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No Sex No Promotion At Tamale Poly


2007-03-30 09:48:53
This article has been read 1856 times.

The Heritage has gathered that certain lecturers at the Tamale Polytechnic use their position to abuse lady students by trading class and examination marks as well as grades for sexual favours with them.

A source close to the school told this reporter that most of the lecturers in the school propose love to the students with the firm promise that they will pass them in their subjects during exams. This lures students who want to pass in those subjects to surrender to the lecturers and they really subject them to sexual orgies. Some defiant ladies, however, pretend to be married by putting on veils and wedding rings to ward off the Casanova lecturers.

A student who does not succumb to a lecturer’s demand without any ‘tangible’ excuse should psyche herself up for failure in the teacher’s paper during exams. What looks even more disturbing is the fact that this issue seems to have been there for years and nothing has been done about it. The canker has more or less been established now at ‘Tam-Poly’ and so hundreds of female students, being aware of what is euphemistically called the ‘transaction’, do not worry themselves buying handouts and supplementary books to study, but only give in for very good marks.

Minister of Education and Sports, Owusu-Ankomah, when contacted, said he had not heard of the sex trade going on at the school but condemned it as illegal, assuming it were true. He promised to find the veracity of the allegation within three working days.

Asked what action he would take against a lecturer confirmed to be selling class and examination marks to female students, Papa Owusu-Ankomah noted that the polys are autonomous institutions with governing boards that deal with wide-ranging issues including discipline. He’d rather the Tamale Poly Board dealt with the matter, though he would personally investigate, he said, stressing that the alleged act was not only illegal but also immoral.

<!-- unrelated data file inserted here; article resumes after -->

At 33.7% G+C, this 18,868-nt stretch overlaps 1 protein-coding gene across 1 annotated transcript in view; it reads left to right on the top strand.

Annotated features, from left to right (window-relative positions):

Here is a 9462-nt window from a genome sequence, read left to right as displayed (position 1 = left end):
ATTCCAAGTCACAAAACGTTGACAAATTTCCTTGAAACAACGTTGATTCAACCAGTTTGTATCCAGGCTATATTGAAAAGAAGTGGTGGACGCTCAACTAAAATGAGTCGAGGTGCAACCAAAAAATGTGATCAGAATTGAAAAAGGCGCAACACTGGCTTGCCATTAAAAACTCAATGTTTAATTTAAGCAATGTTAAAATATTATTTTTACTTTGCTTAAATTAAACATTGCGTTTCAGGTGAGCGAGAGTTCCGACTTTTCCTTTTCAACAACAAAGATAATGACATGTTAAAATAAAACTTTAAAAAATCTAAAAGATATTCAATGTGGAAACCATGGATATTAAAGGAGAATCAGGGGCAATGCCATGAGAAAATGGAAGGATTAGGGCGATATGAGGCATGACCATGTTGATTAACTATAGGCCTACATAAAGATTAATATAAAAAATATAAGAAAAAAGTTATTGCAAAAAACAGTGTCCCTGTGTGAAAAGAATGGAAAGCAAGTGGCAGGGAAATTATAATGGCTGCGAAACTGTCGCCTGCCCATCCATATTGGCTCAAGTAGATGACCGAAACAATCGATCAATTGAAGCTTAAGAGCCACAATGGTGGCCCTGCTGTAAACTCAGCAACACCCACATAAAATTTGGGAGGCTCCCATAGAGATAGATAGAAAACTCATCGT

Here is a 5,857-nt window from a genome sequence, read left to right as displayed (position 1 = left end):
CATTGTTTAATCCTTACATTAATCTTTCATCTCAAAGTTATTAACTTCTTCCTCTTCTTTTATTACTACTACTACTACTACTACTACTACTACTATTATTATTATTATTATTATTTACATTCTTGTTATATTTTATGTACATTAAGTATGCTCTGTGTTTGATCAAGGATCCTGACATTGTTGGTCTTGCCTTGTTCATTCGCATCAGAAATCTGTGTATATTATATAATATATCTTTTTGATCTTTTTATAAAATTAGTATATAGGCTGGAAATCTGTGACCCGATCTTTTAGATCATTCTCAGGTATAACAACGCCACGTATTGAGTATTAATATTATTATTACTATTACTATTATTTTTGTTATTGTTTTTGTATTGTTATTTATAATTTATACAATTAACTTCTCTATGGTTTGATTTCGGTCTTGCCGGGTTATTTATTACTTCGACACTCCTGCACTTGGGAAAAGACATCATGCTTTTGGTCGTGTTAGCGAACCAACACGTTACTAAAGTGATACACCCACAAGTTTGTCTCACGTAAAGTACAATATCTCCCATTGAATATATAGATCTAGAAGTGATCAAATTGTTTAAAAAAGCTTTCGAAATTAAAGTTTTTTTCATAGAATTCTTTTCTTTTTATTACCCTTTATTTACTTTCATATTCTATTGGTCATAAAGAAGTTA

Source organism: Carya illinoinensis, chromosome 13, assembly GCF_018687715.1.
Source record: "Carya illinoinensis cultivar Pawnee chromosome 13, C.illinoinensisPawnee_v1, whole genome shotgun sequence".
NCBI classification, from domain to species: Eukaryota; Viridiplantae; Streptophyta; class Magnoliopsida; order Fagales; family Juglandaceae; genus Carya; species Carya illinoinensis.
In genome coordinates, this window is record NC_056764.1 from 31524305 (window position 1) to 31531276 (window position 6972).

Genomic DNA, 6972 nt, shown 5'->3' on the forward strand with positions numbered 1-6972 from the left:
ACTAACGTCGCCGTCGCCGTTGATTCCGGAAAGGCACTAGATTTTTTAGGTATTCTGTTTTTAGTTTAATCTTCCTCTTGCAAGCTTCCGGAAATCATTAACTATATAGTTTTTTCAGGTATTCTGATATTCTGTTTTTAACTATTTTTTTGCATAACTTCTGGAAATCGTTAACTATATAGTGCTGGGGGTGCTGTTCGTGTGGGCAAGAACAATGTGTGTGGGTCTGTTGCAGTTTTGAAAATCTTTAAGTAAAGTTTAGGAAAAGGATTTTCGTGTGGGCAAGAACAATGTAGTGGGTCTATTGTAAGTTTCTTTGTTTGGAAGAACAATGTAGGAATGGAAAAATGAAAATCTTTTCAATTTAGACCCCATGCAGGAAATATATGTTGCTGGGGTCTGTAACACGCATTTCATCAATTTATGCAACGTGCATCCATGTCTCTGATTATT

“It is illegal for teachers to do that. You only give marks to deserving students. You don’t give marks for any other reason.”

As The Heritage visited the school last Monday, another scandal was reported as having reared its head recently. It was not the sexual abuse thing but a misunderstanding among lecturers on campus. According to a very reliable source, the misunderstanding hinged on party politics. The administration of the school had been divided into National Democratic Congress faithful and those who subscribe to the creed of the New Patriotic Party.

Even such important meetings as those called to deliberate on the welfare, direction and progress of the school invariably slip into partisan diatribes. “When they are having a meeting concerning what will benefit the school, lecturers begin insulting one another purely on account of partisan political considerations.” That was how an exasperated student summed his frustration.

Another source, this one quite close to the administration who wants to remain anonymous, said the atmosphere at the Tamale school was degenerating and, therefore, called on Government and its officials to intervene.

The Tamale Polytechnic has now gone on recess. When The Heritage called the office lines from Accra over the weekend there was no response. When the paper further pursued its quest for an official reaction to the scary stories by sending somebody at Tamale to check from campus, administrators decided to keep a tight lip on the matter.

One administrator who talked, insisting on strict anonymity, confirmed generally the sex scandal story but contended that, not most, but a few indecent tutors lower their self-esteem by trading their professional ethics for cheap sex.

Asked to react to the NDC/NPP politics on campus, he expressed surprise that it should generate editorial interest. According to him, the NDC and NPP struggles had peaked not only at the polytechnic but also in most parts of the region, especially after the Dagbon crisis and that the dichotomy is evident even in churches and mosques.

source: The heritage

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